“Hey waiter! What’s this school bus doing next to my space telescope?” (Hint: not the backstroke.)
I came across this TED talk today and it looked very promising. It’s a program run by NASA to bring the solar system to your browser.
The speaker, Jon Nguyen, made some good points. First of all, NASA would like you to know that, contrary to popular belief, they are not dead. It comes as a surprise to some people that even though we are officially in the post-Shuttle era, there are still Americans living in the International Space Station. Beyond this there are dozens of robotic space probes crawling all over our curious corner of the galaxy. Freakin’ space robots! Taking awesome snapshots for their Facebook pages! What could be cooler than space robots? Why don’t people know about this?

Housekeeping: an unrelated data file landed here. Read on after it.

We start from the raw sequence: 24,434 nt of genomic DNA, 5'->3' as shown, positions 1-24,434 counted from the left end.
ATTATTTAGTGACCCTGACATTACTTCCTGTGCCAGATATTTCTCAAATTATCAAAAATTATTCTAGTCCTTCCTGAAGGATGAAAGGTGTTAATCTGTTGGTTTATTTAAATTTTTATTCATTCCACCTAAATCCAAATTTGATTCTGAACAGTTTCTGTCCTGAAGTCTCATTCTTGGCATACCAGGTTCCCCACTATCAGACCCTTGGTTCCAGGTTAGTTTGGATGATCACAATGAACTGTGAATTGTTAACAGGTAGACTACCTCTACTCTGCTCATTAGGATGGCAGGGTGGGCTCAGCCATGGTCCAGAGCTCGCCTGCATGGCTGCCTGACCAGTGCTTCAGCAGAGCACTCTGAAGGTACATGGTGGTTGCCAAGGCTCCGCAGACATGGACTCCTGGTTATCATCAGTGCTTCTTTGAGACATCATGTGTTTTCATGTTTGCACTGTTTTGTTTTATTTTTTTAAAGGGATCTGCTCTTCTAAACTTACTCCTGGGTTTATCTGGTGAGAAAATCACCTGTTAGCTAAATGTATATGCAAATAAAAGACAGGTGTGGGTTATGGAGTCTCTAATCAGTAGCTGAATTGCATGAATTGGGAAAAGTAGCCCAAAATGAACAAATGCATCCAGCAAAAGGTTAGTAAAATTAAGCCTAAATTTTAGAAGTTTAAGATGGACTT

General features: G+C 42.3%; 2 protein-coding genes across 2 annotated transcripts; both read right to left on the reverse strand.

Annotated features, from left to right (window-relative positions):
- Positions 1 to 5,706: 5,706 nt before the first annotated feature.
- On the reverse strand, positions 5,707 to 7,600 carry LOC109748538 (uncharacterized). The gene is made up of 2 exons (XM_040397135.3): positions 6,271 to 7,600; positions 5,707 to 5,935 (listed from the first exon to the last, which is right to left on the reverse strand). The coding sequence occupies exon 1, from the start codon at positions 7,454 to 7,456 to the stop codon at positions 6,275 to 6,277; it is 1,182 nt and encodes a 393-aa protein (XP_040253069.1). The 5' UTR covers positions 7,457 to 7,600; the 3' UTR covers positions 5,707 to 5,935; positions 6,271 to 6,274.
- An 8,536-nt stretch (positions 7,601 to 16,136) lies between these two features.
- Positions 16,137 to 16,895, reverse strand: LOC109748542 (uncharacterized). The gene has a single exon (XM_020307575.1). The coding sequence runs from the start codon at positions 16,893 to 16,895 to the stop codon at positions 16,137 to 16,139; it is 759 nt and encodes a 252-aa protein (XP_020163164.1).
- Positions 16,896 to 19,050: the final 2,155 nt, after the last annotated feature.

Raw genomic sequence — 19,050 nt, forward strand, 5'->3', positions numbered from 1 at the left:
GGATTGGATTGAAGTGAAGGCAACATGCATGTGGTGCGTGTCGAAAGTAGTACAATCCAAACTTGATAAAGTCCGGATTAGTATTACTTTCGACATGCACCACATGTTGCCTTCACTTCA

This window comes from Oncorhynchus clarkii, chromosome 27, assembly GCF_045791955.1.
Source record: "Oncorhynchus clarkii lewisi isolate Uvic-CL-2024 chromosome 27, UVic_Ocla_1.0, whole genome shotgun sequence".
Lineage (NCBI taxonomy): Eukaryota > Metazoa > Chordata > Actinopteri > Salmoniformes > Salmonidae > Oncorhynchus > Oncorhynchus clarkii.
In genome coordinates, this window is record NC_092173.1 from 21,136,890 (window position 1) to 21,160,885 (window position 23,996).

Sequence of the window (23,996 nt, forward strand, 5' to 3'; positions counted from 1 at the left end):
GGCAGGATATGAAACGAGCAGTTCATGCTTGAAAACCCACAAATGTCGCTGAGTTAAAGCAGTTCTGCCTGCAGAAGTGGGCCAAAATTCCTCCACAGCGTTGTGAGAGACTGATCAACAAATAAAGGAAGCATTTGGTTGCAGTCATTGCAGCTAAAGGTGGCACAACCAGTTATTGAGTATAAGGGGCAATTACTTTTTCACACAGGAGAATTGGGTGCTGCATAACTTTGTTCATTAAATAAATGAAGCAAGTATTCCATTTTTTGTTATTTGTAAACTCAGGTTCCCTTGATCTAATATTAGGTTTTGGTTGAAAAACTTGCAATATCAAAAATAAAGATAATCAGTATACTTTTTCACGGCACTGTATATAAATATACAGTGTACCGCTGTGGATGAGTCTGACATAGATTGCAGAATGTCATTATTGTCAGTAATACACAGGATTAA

That was the attitude of the JPL team that built Eyes on the Solar System, a sort of Google Not-Earth. As Nguyen points out, what they do is the reverse of Google Earth. You start with the earth in front of you, but instead of zooming in, you zoom out to look at other worlds. You can also look in detail at many of NASA’s space robots. At one point Nguyen said something like “everything I’m showing you, you can go to your browser and do it too.” And I’m here to tell you that it’s true. This is an impressive piece of work. Try it!
Here’s the TED talk.
And now for the answer to my question at the top of the post. If this is such a realistic simulation of outer space, then why is there a school bus next to the Hubble Space Telescope? Well, the school bus is real. It got there by following errant GPS instructions on the way back from a field trip to the St. Louis Zoo. Okay, I take it back. The school bus is part of a feature that lets you compare space robots to well-known objects. Although it seems like a waste of taxpayer money for NASA to send buses up there for that purpose…